Green Ted

Salisbury Page 2

May 2018

Angels: Harmony, Construction, Angel Head, K6

Green Ted place

Angels: Harmony, Helaine Blumenfeld

Green Ted and Angels: Harmony, Helaine Blumenfeld
Angels: Harmony, Helaine Blumenfeld
Choristers’ Green, Salisbury
13th May 2018, 16:26
iPhone 7+, 4mm (28mm)
1/3700 sec; f/1.8; ISO 20
Cat. 3,540-41

Angels: Harmony, Helaine Blumenfeld, plaque

Quote from The American website, an interview with the artist,

There's [a] piece which is called Angels: Harmony and there are two angels, each of which has one one wing facing the other direction and when you see it from any distance you feel you are looking at one angel with two wings, but as you go closer you see that the one wing is making up or the lack of wing on the other, and they look as though they've been cast asunder - the inside is almost wounded, torn apart, so there is quite a space between the two. This piece I made and I said I would never sell because my hope was to get a commission to make it enormous so that people could walk through that space and understand how much we depend on each other. theamerican.co.uk

Construction (Crucifixion): Homage to Piet Mondrian, Barbara Hepworth

Green Ted and Construction, Barbara Hepworth
Construction, Barbara Hepworth
Salisbury Cathedral
13th May 2018, 14:00
iPhone 7+, 4mm (28mm)
1/100 sec; f/1.8; ISO 20
Cat. 3,550-51

Construction, Barbara Hepworth

There's another of these at the Hepworth, Wakefield. This is piece is rather difficult to photograph as it is squeezed into a corner of the "cloister garth". For the second shot, what is probably the front, it is impossible to get close and so the image was a digital zoom (focal length 6.6mm, 180mm equivalent) on the iPhone. Should have taken the X-M1 too.

Quote from the Salisbury Cathedral web site, 18th August 2017.

Dame Barbara Hepworth, one of the Britain’s most celebrated 20th century sculptors, made a gift of 'Construction (Crucifixion): Homage to Piet Mondrian' to Salisbury Cathedral in 1969. The piece, which was completed in 1966, has now finally returned home after two periods on loan to Portsmouth Cathedral (1988 – 1997) and Winchester Cathedral (1997 – 2017).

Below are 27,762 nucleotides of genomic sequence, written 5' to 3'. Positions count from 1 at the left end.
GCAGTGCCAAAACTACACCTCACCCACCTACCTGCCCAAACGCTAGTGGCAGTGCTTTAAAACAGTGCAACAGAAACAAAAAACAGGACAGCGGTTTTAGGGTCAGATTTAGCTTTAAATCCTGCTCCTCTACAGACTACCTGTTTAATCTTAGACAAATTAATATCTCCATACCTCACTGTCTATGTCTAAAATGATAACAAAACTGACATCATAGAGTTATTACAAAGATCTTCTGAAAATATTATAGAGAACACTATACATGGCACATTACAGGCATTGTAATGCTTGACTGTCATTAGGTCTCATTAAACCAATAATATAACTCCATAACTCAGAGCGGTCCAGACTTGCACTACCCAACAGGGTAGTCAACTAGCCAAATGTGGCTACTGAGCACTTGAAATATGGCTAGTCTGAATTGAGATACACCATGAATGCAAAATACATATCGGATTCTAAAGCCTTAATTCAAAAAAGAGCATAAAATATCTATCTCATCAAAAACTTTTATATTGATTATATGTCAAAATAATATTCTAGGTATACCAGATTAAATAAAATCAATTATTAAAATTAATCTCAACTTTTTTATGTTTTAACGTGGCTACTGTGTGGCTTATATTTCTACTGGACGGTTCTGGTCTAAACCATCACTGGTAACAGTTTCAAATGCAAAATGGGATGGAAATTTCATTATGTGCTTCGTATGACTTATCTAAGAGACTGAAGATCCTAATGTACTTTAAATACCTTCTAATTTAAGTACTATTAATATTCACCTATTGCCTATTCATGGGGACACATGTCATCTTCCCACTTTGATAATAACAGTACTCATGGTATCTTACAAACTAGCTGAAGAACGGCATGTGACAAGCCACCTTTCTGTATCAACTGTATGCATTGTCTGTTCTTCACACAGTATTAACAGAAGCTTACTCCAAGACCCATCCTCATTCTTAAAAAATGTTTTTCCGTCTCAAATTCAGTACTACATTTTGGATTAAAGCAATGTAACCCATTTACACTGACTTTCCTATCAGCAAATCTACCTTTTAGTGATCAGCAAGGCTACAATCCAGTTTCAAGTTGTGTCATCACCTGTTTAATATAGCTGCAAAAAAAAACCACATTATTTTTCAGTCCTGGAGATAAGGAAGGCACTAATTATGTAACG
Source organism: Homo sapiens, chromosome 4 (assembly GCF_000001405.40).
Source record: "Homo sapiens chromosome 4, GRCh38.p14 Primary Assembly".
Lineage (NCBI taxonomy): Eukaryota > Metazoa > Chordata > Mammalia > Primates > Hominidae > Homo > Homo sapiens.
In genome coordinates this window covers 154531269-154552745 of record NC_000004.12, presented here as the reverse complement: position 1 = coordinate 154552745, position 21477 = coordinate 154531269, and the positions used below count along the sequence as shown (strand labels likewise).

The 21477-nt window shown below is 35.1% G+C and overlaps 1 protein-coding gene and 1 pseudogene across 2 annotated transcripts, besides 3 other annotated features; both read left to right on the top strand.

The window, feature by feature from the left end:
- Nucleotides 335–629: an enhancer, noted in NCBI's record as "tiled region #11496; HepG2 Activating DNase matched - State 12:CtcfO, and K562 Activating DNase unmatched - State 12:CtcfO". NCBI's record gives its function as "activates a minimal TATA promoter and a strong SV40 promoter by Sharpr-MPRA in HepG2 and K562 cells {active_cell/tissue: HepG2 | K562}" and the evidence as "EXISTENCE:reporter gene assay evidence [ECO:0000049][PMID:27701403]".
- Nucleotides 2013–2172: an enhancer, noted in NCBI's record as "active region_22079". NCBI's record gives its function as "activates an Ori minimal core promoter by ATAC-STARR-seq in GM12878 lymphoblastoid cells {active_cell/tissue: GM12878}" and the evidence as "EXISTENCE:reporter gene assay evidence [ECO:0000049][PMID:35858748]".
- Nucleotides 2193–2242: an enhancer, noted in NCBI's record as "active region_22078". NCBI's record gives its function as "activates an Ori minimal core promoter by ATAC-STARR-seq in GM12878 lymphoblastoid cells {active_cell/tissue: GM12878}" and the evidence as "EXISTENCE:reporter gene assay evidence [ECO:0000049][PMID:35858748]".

On Monday 3 July, the Cathedral installed the newly conserved piece in the South East corner of the Cloister Garth. Given its size (12ft high and 15ft 8inches across) this 2.5 ton sculpture was winched into place over the Cloister roof as it was too large to be brought through any of the Cloister doors supervised by the Cathedral's Visual Arts Adviser Jacquiline Creswell.
The Cathedral acquired Crucifixion back in 1969 as a result of a friendship between Hepworth and the then Canon Chancellor of Salisbury, Canon Moelwyn Marchant, an academic, novelist, poet and sculptor in his own right. Only three copies have been made of it, two of which are in America. A letter in the fabric archives by a previous Clerk of Works, Roy Spring, indicates that the sculpture has been sited in a number of different locations during its time in the Close: ‘When it first came it was placed between the north porch and north transept. There it was lost against the back-cloth of the Cathedral. Next, we moved it near the north entrance of the churchyard, close to where the ‘Walking Madonna’ now stands. This position was disputed by the local planning.’ It was then moved to its more permanent location at the southern end of the churchyard on the west lawn where it remained for the next seventeen years.
The new location of the piece in the Cloister Garth sets it in a place of serenity, where its theme of death and rising to new life is given a particular context in what is also a historic burial ground. It also has the practical benefit of ensuring its safety as a significant artwork: the archives record a number of instances of damage by the public when it was in the exterior of the Close. salisburycathedral.org.uk

Angel Head, Emily Young

Emily Young’s Angel Head
Angel Head, Emily Young
Salisbury Cathedral
13th May 2018, 15:01
Fuji X100S, 23mm
f/4.0; ISO 800
Cat. 3,560-61

Emily Young’s Angel Head Emily Young’s Angel Head

This piece is also difficult to photograph as it is too is in the cloister garth.There is no way to sneak up with GT.